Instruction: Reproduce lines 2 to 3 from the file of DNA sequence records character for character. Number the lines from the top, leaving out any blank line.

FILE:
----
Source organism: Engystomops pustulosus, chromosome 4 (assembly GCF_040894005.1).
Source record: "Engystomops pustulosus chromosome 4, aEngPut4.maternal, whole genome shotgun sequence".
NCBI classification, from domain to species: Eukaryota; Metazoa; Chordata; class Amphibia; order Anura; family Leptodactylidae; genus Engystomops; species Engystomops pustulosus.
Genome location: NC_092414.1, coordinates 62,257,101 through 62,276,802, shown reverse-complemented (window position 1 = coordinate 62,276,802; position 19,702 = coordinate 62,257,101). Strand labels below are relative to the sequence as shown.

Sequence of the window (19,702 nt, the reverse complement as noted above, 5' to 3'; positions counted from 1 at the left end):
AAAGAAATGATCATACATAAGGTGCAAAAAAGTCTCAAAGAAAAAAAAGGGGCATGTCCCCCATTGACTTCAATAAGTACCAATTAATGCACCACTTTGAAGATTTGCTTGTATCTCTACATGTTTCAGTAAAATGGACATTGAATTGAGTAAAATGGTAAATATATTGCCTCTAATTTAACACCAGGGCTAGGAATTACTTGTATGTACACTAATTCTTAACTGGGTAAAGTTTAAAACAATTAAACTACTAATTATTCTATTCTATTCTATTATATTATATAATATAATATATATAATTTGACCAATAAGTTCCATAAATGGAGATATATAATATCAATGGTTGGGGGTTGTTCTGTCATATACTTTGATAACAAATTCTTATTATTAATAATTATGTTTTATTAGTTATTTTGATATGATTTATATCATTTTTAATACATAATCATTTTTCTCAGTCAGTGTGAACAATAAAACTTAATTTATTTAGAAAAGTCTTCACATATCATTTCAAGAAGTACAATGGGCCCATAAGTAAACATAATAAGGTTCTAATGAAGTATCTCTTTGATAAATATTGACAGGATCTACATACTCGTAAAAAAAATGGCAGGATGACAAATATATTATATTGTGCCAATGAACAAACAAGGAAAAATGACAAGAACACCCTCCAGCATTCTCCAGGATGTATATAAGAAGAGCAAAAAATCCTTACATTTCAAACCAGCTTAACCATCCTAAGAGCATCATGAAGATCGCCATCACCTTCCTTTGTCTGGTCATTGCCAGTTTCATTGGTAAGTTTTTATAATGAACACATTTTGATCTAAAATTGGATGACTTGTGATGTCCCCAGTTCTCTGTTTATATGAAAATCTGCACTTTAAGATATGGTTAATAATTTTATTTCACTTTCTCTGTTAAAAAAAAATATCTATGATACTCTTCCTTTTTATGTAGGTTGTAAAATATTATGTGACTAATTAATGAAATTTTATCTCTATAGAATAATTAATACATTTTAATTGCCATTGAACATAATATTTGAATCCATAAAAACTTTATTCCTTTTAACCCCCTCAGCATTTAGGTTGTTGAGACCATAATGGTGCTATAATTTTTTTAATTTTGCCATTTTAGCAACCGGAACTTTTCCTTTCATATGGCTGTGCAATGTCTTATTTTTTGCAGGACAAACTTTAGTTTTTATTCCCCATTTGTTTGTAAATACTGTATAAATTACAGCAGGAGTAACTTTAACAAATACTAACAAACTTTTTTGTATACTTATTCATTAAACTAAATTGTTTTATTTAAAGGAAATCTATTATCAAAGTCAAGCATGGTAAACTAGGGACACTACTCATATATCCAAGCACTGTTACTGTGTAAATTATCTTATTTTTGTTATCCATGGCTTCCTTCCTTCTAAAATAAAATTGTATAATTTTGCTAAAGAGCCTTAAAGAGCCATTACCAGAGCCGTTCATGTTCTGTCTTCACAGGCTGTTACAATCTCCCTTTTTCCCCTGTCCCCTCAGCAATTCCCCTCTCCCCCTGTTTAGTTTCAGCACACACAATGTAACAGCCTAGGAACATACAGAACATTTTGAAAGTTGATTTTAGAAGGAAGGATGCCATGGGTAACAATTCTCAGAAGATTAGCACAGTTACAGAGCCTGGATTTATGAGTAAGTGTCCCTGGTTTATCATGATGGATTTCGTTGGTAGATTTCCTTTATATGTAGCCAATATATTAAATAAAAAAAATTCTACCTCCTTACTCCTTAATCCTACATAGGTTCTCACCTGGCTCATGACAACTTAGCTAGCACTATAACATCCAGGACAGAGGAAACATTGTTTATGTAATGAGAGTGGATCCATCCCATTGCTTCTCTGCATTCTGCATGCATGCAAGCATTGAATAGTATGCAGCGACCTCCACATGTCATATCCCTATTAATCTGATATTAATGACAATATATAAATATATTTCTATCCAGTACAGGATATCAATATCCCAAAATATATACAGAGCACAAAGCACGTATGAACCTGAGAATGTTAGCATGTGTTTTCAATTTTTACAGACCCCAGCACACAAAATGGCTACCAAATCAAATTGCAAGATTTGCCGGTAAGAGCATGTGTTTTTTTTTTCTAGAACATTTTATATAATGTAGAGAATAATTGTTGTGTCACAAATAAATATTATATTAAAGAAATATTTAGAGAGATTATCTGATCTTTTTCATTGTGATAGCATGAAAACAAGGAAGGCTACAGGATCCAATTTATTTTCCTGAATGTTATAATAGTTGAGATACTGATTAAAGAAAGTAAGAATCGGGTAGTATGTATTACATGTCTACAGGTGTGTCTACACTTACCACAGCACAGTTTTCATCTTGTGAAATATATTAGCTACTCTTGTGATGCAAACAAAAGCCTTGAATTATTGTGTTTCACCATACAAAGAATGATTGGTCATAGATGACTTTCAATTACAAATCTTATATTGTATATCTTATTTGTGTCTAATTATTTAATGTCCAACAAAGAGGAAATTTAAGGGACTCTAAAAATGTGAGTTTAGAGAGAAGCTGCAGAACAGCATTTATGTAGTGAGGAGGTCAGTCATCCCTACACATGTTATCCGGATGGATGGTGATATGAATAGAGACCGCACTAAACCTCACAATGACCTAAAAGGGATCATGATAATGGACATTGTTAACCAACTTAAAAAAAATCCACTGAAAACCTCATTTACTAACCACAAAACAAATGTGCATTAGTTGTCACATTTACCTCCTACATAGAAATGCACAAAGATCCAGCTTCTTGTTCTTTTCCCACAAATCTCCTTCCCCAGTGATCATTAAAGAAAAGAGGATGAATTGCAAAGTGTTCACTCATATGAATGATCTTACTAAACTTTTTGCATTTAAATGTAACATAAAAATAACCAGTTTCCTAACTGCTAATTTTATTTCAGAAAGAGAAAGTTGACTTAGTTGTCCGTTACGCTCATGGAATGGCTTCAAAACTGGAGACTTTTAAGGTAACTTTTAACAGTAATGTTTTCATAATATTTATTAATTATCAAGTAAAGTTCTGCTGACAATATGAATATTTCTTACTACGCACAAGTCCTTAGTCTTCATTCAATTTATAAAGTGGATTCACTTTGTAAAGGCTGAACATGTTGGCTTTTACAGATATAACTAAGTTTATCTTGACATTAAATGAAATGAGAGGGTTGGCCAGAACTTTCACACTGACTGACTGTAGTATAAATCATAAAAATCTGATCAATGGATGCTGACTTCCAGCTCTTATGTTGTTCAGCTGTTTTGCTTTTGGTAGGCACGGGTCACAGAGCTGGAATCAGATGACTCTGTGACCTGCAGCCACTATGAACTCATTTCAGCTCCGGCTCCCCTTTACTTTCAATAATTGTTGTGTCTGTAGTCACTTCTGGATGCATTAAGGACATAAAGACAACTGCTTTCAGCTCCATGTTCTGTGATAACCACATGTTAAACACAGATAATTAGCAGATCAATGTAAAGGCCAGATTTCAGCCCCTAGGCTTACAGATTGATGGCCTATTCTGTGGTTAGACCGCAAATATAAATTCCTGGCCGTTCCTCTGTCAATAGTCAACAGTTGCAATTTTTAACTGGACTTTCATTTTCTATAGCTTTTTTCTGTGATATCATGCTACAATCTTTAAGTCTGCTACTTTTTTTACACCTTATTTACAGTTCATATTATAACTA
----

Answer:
Source record: "Engystomops pustulosus chromosome 4, aEngPut4.maternal, whole genome shotgun sequence".
NCBI classification, from domain to species: Eukaryota; Metazoa; Chordata; class Amphibia; order Anura; family Leptodactylidae; genus Engystomops; species Engystomops pustulosus.